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Dramas of Decline and Fall

In 2013, Dana Gioia argued in these pages that “although Roman Catholicism constitutes the largest religious and cultural group in the United States, Catholicism currently enjoys almost no positive presence in the American fine arts.” I was reminded of that contention when it dawned on me that . . . . Continue Reading »

Reading Lewis

The subtitle of this book characterizes it as a “guide” to The Abolition of Man. Potential readers might, therefore, ask themselves: What does Michael Ward mean in calling his book a “guide”? And why should a guide be needed for a book that (with rather large print) runs to only a . . . . Continue Reading »

Tolstoy's Wisdom and Folly

In his speech “The Strenuous Life,” Theodore Roosevelt identified “the American character” with “the life of toil and effort, of labor and strife.” “The man who does not shrink from danger, from hardship, or from bitter toil,” Roosevelt asserted, “wins the ultimate . . . . Continue Reading »

Letters

I read R. R. Reno’s charitable words on Karl Barth with great interest (“Karl Barth,” May) and would like to offer my own remarks as a ­supplement. At the Protestant Theologicum in Tübingen (1974–5), I spent a year sharing an office with Reno’s mentor, Ronald Thiemann. Ron’s background . . . . Continue Reading »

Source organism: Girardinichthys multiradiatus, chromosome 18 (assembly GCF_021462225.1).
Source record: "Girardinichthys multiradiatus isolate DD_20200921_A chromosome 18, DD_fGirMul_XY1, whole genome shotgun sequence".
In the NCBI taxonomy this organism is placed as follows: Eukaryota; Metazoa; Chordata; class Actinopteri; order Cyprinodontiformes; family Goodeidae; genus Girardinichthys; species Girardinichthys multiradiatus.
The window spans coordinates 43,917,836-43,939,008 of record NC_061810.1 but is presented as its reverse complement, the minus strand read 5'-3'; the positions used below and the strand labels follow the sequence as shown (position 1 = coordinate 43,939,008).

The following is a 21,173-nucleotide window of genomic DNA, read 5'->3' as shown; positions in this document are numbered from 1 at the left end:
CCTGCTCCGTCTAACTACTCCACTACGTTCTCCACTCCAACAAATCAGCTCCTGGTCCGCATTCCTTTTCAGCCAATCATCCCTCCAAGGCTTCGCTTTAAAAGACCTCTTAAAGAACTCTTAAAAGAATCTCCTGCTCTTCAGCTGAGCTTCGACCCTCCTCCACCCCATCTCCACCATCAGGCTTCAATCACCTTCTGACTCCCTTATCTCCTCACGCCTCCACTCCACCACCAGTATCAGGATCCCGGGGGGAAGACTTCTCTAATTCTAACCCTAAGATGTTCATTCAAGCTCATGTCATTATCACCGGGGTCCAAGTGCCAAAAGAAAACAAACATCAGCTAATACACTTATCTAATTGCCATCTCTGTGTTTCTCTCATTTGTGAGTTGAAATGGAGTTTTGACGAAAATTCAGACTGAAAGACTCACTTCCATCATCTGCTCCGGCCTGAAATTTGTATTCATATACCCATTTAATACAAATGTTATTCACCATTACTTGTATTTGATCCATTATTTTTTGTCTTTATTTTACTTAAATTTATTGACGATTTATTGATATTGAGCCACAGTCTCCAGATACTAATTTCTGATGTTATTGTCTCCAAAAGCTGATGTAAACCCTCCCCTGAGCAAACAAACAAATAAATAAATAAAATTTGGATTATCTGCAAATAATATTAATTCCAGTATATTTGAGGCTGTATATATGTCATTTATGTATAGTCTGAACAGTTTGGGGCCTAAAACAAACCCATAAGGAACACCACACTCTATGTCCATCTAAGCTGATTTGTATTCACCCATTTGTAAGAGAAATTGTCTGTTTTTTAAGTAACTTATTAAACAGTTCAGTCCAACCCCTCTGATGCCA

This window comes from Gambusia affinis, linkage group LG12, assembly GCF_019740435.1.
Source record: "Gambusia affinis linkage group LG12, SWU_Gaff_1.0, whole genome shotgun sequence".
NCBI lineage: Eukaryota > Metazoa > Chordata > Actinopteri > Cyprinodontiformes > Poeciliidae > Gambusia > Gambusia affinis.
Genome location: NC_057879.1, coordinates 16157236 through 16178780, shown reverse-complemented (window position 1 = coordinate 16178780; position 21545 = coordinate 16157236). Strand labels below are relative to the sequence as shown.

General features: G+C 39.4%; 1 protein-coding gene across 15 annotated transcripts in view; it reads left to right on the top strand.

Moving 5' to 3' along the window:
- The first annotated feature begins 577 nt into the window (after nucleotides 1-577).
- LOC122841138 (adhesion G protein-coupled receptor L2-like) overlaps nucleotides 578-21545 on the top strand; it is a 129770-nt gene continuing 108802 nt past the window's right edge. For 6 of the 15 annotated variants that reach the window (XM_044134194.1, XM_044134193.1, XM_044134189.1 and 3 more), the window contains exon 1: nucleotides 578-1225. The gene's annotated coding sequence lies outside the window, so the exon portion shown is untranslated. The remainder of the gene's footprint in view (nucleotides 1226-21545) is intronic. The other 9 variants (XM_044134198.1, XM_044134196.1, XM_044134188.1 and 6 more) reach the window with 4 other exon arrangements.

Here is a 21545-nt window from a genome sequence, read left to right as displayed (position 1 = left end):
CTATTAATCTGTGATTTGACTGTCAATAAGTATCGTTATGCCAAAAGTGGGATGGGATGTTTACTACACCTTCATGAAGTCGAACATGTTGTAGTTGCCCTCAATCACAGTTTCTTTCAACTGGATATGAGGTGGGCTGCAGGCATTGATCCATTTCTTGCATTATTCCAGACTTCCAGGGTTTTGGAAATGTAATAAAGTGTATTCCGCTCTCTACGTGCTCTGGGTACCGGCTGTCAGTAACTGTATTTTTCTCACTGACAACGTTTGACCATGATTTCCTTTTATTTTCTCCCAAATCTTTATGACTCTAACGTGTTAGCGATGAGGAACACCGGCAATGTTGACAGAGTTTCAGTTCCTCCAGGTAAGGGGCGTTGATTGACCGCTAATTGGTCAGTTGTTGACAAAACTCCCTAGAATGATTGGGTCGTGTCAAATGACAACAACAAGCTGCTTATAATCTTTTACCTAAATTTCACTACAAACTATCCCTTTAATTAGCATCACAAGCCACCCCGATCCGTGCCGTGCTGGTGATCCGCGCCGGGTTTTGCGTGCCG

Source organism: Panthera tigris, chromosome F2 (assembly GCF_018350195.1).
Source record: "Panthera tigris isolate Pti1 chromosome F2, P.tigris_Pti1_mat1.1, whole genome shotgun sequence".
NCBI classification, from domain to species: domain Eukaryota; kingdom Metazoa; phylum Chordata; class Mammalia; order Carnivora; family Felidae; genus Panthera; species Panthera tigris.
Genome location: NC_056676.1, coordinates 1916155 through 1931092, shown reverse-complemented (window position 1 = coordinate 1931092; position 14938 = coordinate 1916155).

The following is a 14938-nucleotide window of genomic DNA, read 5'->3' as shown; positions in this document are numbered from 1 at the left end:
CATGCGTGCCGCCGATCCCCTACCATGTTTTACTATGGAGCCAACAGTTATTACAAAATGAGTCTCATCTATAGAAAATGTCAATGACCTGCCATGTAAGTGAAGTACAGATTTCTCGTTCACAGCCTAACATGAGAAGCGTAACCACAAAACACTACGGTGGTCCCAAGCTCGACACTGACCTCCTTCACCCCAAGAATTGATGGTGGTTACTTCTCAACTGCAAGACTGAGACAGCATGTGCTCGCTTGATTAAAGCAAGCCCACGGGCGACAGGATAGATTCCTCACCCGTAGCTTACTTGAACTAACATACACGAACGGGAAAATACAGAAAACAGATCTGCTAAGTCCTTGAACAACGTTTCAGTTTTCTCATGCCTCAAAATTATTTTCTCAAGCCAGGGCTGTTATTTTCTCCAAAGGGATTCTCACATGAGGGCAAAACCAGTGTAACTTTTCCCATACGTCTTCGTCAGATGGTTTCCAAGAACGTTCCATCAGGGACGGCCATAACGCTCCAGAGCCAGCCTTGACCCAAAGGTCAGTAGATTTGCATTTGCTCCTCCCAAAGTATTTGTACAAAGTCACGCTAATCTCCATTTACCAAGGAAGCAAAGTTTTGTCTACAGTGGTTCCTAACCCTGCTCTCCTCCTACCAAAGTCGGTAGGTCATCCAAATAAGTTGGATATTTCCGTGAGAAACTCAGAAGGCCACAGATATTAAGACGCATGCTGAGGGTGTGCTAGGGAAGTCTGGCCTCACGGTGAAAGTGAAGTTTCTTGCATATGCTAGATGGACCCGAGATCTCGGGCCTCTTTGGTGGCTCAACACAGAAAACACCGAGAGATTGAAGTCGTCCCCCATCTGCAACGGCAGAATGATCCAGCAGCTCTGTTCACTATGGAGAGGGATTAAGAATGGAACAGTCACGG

Truth, Reading, Decadence

After Harold Bloom died in ­October 2019, E. D. Hirsch told a story from the early 1960s, when they were assistant professors of English at Yale. They both had lived not far from campus, and Hirsch frequently spotted Bloom walking past his house and joined him for a stroll to the office. They had . . . . Continue Reading »

Learning by Heart

In Darwin, Australia, sometime in 1958, an old man lay dying in hospital. He asked to see—of all people—the British writer ­Malcolm Muggeridge. They didn’t know each other, but ­Muggeridge was touring Australia and the old man had heard him on the radio. As ­Muggeridge recalled it, . . . . Continue Reading »

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